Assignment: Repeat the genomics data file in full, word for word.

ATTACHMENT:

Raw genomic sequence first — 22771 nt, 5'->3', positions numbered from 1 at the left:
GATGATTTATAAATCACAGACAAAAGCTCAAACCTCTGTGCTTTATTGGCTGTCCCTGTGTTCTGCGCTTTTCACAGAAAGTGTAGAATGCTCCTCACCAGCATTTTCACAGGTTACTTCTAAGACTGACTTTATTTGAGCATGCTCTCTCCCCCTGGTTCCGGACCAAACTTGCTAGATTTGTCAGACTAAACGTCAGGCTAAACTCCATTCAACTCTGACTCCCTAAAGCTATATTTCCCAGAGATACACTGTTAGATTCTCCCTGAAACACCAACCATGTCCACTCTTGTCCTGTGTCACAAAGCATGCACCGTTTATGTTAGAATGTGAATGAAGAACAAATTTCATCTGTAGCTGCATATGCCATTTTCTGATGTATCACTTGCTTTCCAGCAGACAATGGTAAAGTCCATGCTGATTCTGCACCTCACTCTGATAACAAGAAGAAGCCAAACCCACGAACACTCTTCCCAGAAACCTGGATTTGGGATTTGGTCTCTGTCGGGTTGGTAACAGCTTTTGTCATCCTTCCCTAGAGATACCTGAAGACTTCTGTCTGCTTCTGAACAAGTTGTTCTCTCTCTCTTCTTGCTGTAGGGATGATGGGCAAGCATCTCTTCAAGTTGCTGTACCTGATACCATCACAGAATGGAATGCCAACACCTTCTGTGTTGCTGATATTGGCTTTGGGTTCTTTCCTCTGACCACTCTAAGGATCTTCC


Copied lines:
Raw genomic sequence first — 22771 nt, 5'->3', positions numbered from 1 at the left:
GATGATTTATAAATCACAGACAAAAGCTCAAACCTCTGTGCTTTATTGGCTGTCCCTGTGTTCTGCGCTTTTCACAGAAAGTGTAGAATGCTCCTCACCAGCATTTTCACAGGTTACTTCTAAGACTGACTTTATTTGAGCATGCTCTCTCCCCCTGGTTCCGGACCAAACTTGCTAGATTTGTCAGACTAAACGTCAGGCTAAACTCCATTCAACTCTGACTCCCTAAAGCTATATTTCCCAGAGATACACTGTTAGATTCTCCCTGAAACACCAACCATGTCCACTCTTGTCCTGTGTCACAAAGCATGCACCGTTTATGTTAGAATGTGAATGAAGAACAAATTTCATCTGTAGCTGCATATGCCATTTTCTGATGTATCACTTGCTTTCCAGCAGACAATGGTAAAGTCCATGCTGATTCTGCACCTCACTCTGATAACAAGAAGAAGCCAAACCCACGAACACTCTTCCCAGAAACCTGGATTTGGGATTTGGTCTCTGTCGGGTTGGTAACAGCTTTTGTCATCCTTCCCTAGAGATACCTGAAGACTTCTGTCTGCTTCTGAACAAGTTGTTCTCTCTCTCTTCTTGCTGTAGGGATGATGGGCAAGCATCTCTTCAAGTTGCTGTACCTGATACCATCACAGAATGGAATGCCAACACCTTCTGTGTTGCTGATATTGGCTTTGGGTTCTTTCCTCTGACCACTCTAAGGATCTTCC